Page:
In its first Asia show Italy’s IRB was there primarily to look for local distributors, which are never thin on the ground at such shows. “We’ve had a lot of candidates,” said the company’s r&d manager Roberto Dal Toso. “They’re mostly interested in our basic approach which is using a biotechnology approach to producing plants.” The technology is the result of several years’ research and means the company can produce several stem cell lines, some well known and some rarer, such as edelweiss which would otherwise be difficult to produce commercially. “We use just three leaves and from that produce a cell line from which we can grow as many as we need. Once we find the best cell strain that cell goes into large scale production. The cell lines generated can survive for many years in a stable form,” said Dal Toso. “And they have several advantages over plant extracts as the technology overcomes the problems of intrinsic natural variability. We’ve also found that the active substances in stem cells are highly active in biological terms.”
But while the company is using stem cells reproduced from plants Dal Toso was anxious to point out that they’re not stimulating human stem cells. “We’re providing the best possible way to let the skin behave, stopping the acceleration of ageing rather than stopping ageing. Optimisation is much more realistic than looking for the impossible.”
And as products in Asia Pacific become increasingly high tech, peptides have an increasingly important role to play. New from peptide specialist Sederma (Croda) was Idealift, a material containing a lipodipeptide that stimulates elastin synthesis and is claimed to combat sagging by stimulating elastin synthesis. After two months’ use skin is said to appear four years’ firmer.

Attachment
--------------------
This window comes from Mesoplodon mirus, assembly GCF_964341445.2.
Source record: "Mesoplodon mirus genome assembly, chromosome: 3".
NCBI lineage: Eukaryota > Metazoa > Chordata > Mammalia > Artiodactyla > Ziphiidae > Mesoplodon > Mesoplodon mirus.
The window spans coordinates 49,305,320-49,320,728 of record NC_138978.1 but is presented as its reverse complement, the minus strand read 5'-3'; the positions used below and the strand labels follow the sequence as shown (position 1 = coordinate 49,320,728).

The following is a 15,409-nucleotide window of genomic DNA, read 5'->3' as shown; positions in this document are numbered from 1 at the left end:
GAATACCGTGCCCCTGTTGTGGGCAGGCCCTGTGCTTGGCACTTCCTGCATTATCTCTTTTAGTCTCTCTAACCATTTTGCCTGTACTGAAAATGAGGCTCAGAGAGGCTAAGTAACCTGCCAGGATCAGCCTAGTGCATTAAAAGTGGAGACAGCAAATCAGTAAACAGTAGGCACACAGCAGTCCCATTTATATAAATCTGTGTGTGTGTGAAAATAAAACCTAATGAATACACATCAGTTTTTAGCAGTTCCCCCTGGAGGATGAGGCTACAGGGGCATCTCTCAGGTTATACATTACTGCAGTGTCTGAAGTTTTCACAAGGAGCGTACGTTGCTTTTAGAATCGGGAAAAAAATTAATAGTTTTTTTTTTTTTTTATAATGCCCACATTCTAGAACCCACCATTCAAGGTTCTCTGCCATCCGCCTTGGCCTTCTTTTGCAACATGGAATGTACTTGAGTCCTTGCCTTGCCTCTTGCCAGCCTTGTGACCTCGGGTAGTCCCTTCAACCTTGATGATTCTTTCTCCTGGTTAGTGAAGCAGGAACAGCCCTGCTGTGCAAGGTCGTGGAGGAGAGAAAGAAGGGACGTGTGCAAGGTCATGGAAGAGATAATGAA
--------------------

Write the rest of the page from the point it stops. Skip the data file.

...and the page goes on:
DSM also offers a wide range of targeted peptides through its Pentapharm portfolio. New was Syn-Glycan, a tripeptide which also targets sagging. DSM describes it as a needle-free hyaluronan booster that increases decorin and lumican levels.
New to the exhibition was United Technologies with DermatoPoietin [interleukin-1 alpha], a 159 amino acid polypeptide produced by recombinant technology. It is said to stimulate the renewal and restructuring of human skin, triggering a cascade of signalling molecules, and has a broad spectrum of activities including anti-ageing, anti-cellulite and treatment of hair loss. “It changes the skin to renewal mode and gets hair to adopt the anagen phase,” explained Peter Schoch, research & product development director with the company. “It’s probably the most effective cosmeceutical.”
The company commercialises its own line in Switzerland under the DermatoPoietin brand and said it would only sell the material under licence agreement. “We need to make sure this is used properly and products need to carry the trade mark,” added Schoch. “This is not for the mass market.”
Also not for the mass market is Viqua from Axialys Innovations. “We always work on an exclusivity basis,” explained Liliana Todorinova, technical manager, Axialys. “We want long-term and close relationships with partners who can invest and dedicate a brand.” Viqua is described as an all-in-one skin management solution from 100% pomegranate extract. A nano-delivery system is said to enable mitochondrial level cell penetration with the result being a powerful whitening, anti-ageing and anti-inflammatory material that can be used in both cosmetic and food applications. “In Asia consumers want an all-in-one solution,” said Todorinova. Until recently the ingredient was exclusive to a customer in Japan who used Viqua as the brand name and the company is now looking for new customers in south east Asia.